Enforcement Case of the Month -- LLC You In Court: Recent Second Circuit Decision Affirms New York Law’s Creditor-Friendly Approach to Seizing LLC Membership Interests

Enforcement Case of the Month -- LLC You In Court: Recent Second Circuit Decision Affirms New York Law’s Creditor-Friendly Approach to Seizing LLC Membership Interests
Jeff Newton
Investment Manager and Legal Counsel - United States

Consumers of investigative podcasts and Netflix documentaries could be forgiven for believing that debtors and other ne’er-do-wells ordinarily stash their wealth among the palm trees in balmy offshore locales. Sadly, the reality can often be much more mundane. In fact, it is an American invention—the Limited Liability Company—that is most frequently encountered by judgment creditors as an obstacle thrown up by recalcitrant debtors. But a recent decision by the U.S. Court of Appeals for the Second Circuit provides some reason for optimism that, at least for debtors subject to personal jurisdiction in New York, these corporate shell games may not be entertained by courts in America’s financial hub.

Debtors’ strategy of using LLCs to frustrate creditors is, by now, a well-worn playbook. By transferring personal assets into an LLC (which can be formed in a matter of hours for just a few hundred dollars), judgment debtors try to retain the benefit of those assets while keeping creditors at arm’s length. That strategy is aided by many states’ LLC statutes, a number of which provide that a judgment creditor may not seize an LLC ownership stake held by a debtor (thus potentially enabling the creditor to liquidate the ownership stake to satisfy the debt or, sometimes, to vote the interest to liquidate LLC property). Instead, many states’ LLC statutes provide that a judgment creditor's exclusive remedy against an LLC interest is a charging order. This prevents the debtor from receiving distributions made by the LLC, but does not allow the creditor to seize the LLC interest itself.1 It enables a judgment debtor, in certain circumstances, to simply wait out a creditor by ceasing distributions from a controlled LLC. And if the assets held by the LLC are depreciating—such as cars, boats, or planes—the judgment debtor may leave a creditor empty-handed while enjoying the benefit of the assets for their useful lives. Of course, in such cases creditors have the option of incurring further expense for litigation to claw back fraudulent transfers or have an LLC declared an alter ego of the judgment debtor. But a recent decision by the Second Circuit provides reason for optimism that this may not be necessary.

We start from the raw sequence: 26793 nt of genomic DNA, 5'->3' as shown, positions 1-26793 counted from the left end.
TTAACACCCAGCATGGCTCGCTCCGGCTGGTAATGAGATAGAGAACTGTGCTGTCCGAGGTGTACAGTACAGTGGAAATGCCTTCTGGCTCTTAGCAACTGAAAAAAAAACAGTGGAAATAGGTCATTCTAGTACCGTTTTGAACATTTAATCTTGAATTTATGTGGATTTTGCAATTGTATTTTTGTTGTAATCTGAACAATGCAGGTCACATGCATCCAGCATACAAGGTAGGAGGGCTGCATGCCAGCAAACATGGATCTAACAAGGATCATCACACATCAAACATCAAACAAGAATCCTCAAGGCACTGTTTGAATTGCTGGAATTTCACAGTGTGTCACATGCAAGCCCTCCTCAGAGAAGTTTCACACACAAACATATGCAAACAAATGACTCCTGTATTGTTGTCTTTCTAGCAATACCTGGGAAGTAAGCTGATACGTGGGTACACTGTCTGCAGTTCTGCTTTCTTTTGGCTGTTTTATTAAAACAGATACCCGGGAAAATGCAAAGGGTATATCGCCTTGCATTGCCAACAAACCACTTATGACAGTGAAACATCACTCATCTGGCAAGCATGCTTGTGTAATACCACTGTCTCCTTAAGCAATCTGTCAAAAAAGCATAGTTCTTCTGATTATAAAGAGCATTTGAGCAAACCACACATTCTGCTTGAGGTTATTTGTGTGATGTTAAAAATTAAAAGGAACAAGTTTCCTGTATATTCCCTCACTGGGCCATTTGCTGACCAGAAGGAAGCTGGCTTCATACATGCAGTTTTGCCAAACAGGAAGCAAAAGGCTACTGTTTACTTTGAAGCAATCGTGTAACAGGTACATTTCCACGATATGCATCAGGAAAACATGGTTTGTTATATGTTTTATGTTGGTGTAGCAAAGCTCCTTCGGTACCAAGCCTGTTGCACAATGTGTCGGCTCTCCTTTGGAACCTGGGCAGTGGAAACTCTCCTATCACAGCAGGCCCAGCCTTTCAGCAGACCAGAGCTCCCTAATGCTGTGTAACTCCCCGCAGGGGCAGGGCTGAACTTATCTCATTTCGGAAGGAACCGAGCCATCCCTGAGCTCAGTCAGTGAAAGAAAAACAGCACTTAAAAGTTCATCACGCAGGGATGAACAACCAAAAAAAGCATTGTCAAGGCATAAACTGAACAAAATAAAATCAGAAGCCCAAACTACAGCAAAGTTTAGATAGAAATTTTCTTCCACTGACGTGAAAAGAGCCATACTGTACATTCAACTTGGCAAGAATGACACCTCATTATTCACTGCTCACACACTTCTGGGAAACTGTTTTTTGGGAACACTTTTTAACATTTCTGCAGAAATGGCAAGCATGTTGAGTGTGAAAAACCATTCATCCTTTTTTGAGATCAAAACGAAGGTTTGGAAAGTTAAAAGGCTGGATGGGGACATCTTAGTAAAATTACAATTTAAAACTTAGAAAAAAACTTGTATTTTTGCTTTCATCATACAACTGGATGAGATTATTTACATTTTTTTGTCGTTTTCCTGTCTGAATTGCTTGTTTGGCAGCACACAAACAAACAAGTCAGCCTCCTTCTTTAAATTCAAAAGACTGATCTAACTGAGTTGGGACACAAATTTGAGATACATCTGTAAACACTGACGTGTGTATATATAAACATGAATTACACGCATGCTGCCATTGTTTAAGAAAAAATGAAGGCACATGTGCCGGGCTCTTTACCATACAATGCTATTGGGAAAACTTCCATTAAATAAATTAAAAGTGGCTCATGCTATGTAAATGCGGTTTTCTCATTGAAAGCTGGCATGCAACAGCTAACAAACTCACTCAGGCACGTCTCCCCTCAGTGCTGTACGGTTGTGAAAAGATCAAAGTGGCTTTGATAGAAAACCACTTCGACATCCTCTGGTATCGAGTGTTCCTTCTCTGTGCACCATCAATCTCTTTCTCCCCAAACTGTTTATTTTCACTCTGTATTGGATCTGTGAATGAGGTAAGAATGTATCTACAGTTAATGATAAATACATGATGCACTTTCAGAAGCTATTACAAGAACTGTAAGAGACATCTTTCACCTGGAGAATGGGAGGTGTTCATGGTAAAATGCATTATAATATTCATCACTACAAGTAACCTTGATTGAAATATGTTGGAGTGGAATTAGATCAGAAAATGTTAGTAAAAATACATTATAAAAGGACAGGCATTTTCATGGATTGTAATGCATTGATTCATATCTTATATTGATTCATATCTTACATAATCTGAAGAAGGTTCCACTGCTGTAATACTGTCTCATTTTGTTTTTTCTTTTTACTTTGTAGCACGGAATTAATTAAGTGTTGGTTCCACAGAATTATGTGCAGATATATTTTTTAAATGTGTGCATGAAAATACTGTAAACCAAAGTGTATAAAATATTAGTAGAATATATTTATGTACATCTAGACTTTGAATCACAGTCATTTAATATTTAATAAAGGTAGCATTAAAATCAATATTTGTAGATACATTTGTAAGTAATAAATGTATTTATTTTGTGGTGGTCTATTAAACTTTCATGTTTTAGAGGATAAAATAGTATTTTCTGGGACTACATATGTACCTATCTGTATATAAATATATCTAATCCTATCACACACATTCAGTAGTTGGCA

In 245 Park Member LLC v. HNA Group (International) Company Ltd.,2 the Second Circuit reviewed a decision from the Southern District of New York (Koeltl, J.) which, among other things, directed HNA International to turn over certain LLC membership interests it owns in a Delaware LLC in satisfaction of a $185 million judgment resulting from an arbitration award.3 HNA International argued that, because Delaware law establishes charging orders as the exclusive remedy for judgment creditors as to Delaware LLC interests, turnover of the interest should not have been permitted.